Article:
The units skew small. Studios span between 450 and 600 square feet, one-bedrooms will go up to 850 square feet, and three-bedrooms will be between 1,200 and 1,350 square feet.

Related declined to disclose rents until leasing gets underway in mid-July, but Zillow lists two-bedrooms within sight of the complex around $2,000. According to the listings site, Lincoln Square’s median rent in April was $2,622. For Bucktown and Avondale, median rents were $2,470 and $1,900, respectively.

Related Midwest lists 4,600 affordable units in its portfolio with another 3,000 on the way, including the hundreds being built at Lathrop. In 2011, the company acquired and renovated the HUD-subsidized, 2,400-unit Parkway Gardens complex in the South Side neighborhood of Woodlawn, with a promise to keep them affordable for the long-term.

Great Lawn

At the geographic center of the complex’s northern half, Wick and Tippens walked past a sprawling thicket of overgrown grass, marked off at the edges by orange tape.

By summer 2019, the space is set to become Lathrop’s Great Lawn, which will slope up to a shallow-stepped terrace to form a “performance bowl” fit for summer festivals, Wick said.

The River

Project planners see the north branch of the Chicago River as the site’s backbone and key selling point, but it wasn’t always that way, Tippens said.

“In 1938, the river was basically seen as a sewer, so the site was built with its back turned to it,” he said. “So we’re trying to use landscaping, like lighting and the way paths are oriented, to draw people back toward it.”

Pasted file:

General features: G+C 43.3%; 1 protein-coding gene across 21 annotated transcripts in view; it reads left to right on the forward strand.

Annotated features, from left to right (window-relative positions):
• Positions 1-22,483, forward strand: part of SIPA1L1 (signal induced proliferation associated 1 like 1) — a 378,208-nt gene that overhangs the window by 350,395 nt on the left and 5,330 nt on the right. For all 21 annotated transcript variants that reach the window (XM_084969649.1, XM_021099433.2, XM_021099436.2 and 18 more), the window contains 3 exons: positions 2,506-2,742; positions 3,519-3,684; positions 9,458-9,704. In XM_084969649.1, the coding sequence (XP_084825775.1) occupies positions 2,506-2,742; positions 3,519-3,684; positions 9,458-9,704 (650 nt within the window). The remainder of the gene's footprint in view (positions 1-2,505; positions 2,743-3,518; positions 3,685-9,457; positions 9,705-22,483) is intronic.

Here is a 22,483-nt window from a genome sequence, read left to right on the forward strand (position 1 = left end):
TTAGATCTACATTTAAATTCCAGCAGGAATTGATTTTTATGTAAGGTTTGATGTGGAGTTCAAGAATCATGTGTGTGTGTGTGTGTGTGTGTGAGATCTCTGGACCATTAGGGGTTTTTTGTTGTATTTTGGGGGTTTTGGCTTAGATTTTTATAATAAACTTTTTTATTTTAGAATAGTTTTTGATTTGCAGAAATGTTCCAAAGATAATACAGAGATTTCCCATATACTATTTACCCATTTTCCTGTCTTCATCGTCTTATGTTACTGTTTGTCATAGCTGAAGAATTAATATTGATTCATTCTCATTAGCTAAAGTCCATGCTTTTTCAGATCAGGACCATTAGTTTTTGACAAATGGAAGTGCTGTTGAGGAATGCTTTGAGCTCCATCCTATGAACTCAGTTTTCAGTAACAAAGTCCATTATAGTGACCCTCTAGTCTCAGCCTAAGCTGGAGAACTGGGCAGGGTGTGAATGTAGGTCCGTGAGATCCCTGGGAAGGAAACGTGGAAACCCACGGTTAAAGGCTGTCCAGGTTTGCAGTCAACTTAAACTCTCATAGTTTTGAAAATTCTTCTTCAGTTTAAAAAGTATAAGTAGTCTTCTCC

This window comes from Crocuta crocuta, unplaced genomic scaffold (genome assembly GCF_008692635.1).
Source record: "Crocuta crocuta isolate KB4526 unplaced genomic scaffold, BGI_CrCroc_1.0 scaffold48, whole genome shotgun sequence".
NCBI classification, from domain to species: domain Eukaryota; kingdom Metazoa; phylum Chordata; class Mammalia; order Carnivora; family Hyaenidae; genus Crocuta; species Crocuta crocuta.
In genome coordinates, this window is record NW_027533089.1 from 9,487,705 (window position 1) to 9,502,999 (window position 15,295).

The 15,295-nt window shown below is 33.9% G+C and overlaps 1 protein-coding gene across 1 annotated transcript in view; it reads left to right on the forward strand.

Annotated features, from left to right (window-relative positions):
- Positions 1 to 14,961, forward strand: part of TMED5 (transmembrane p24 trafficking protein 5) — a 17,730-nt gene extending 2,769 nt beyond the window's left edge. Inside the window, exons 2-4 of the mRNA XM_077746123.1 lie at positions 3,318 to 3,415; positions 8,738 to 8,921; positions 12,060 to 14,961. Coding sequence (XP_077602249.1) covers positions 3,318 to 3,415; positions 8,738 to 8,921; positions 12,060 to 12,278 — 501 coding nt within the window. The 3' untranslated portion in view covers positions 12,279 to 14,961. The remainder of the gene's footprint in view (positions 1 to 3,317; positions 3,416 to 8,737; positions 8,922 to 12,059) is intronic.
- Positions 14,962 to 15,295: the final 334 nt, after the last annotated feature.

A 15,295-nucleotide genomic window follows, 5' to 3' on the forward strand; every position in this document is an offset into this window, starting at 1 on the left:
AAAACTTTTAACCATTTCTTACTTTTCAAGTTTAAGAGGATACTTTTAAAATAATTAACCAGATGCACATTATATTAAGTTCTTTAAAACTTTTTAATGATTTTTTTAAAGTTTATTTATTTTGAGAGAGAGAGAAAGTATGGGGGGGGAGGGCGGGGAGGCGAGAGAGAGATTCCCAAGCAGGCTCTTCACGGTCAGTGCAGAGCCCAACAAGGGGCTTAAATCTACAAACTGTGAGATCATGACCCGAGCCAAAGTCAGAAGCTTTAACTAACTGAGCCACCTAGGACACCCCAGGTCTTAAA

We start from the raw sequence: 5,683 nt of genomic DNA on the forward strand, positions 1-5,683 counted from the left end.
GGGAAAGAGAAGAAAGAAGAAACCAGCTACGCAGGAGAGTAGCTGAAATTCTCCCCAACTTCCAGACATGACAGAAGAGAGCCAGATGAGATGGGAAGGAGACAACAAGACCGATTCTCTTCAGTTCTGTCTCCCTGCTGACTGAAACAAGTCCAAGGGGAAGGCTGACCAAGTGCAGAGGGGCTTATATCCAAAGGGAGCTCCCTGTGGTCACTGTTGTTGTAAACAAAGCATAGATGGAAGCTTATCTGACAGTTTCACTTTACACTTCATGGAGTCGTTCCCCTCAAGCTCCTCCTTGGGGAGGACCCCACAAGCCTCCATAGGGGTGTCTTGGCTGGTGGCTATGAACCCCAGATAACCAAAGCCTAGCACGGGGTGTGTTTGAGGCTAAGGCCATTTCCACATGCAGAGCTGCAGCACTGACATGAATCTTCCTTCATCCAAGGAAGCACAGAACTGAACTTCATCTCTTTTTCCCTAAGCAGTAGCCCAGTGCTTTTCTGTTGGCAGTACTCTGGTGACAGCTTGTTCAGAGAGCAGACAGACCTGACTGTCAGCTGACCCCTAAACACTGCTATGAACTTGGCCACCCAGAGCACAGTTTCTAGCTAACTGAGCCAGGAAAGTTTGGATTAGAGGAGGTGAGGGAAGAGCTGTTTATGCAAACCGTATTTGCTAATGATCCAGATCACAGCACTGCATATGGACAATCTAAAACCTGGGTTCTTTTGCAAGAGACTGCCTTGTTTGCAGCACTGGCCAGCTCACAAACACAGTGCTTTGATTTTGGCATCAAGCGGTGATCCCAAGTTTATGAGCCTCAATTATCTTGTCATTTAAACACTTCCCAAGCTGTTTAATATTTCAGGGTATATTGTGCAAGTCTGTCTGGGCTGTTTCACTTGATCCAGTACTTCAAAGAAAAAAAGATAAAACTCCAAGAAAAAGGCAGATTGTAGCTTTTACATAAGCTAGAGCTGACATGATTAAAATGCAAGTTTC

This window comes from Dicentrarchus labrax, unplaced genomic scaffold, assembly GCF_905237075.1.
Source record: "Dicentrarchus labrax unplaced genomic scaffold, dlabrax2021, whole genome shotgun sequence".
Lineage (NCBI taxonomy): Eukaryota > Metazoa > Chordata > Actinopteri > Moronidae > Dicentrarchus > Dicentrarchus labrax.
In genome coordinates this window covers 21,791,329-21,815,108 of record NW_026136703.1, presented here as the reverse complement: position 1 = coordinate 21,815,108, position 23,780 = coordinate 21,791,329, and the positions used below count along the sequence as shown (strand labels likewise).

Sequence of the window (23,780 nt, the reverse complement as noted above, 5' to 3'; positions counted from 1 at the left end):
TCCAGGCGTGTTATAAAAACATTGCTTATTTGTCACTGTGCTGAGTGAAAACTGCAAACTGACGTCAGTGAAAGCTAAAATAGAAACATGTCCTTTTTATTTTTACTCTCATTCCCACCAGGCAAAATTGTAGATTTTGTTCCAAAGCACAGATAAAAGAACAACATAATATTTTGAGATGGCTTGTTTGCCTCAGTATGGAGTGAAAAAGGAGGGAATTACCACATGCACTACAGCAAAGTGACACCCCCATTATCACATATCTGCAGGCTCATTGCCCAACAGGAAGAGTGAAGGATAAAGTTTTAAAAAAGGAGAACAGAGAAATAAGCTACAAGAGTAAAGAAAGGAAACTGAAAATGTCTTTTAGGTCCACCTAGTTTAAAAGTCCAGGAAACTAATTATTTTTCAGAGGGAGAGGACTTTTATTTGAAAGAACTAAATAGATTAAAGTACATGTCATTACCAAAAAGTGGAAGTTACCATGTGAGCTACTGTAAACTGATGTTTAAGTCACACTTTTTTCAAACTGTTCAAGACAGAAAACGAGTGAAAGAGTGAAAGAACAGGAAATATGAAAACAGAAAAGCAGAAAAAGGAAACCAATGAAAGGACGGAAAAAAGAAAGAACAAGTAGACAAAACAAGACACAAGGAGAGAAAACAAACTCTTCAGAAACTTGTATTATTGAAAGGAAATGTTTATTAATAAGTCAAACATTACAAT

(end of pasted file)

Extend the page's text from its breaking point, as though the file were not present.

Crews are cultivating a “nature trail” along the river from Diversey up, rooting out invasive trees and curating a habitat clean enough to attract the area’s native turtles and otters back home. Residents and visitors will be able to reach the water through a kayak launch site, just across the nature path where a long brick townhome is being remodeled into a boat shed.

Last month, the City Council approved an ordinance allowing Related to dig stilts into the river for a suspended white ramp, which would swoop 60 feet out over river and carry cyclists under the east-west Diversey bridge.

“We want people to be purposefully and intentionally doing things around the river,” Wick said. “The idea is to get more people to start seeing the river as an amenity.”